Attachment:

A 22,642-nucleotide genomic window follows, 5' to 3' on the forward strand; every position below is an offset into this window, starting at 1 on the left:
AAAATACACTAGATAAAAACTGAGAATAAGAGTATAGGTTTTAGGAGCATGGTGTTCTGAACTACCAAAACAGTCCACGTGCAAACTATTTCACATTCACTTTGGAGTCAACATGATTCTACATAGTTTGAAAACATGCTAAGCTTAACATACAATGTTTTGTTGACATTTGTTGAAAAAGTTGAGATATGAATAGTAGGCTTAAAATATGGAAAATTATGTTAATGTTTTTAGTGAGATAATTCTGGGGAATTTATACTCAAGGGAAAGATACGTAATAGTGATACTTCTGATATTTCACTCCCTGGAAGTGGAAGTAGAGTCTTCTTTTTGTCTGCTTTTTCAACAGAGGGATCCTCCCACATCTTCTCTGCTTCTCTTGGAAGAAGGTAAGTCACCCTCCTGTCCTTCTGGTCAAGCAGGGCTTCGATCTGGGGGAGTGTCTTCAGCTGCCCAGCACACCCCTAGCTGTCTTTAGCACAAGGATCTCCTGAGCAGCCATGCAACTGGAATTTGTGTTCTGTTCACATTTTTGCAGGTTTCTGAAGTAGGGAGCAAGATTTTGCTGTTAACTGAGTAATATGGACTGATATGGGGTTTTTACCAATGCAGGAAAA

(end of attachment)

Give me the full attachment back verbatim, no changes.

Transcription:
A 22,642-nucleotide genomic window follows, 5' to 3' on the forward strand; every position below is an offset into this window, starting at 1 on the left:
AAAATACACTAGATAAAAACTGAGAATAAGAGTATAGGTTTTAGGAGCATGGTGTTCTGAACTACCAAAACAGTCCACGTGCAAACTATTTCACATTCACTTTGGAGTCAACATGATTCTACATAGTTTGAAAACATGCTAAGCTTAACATACAATGTTTTGTTGACATTTGTTGAAAAAGTTGAGATATGAATAGTAGGCTTAAAATATGGAAAATTATGTTAATGTTTTTAGTGAGATAATTCTGGGGAATTTATACTCAAGGGAAAGATACGTAATAGTGATACTTCTGATATTTCACTCCCTGGAAGTGGAAGTAGAGTCTTCTTTTTGTCTGCTTTTTCAACAGAGGGATCCTCCCACATCTTCTCTGCTTCTCTTGGAAGAAGGTAAGTCACCCTCCTGTCCTTCTGGTCAAGCAGGGCTTCGATCTGGGGGAGTGTCTTCAGCTGCCCAGCACACCCCTAGCTGTCTTTAGCACAAGGATCTCCTGAGCAGCCATGCAACTGGAATTTGTGTTCTGTTCACATTTTTGCAGGTTTCTGAAGTAGGGAGCAAGATTTTGCTGTTAACTGAGTAATATGGACTGATATGGGGTTTTTACCAATGCAGGAAAA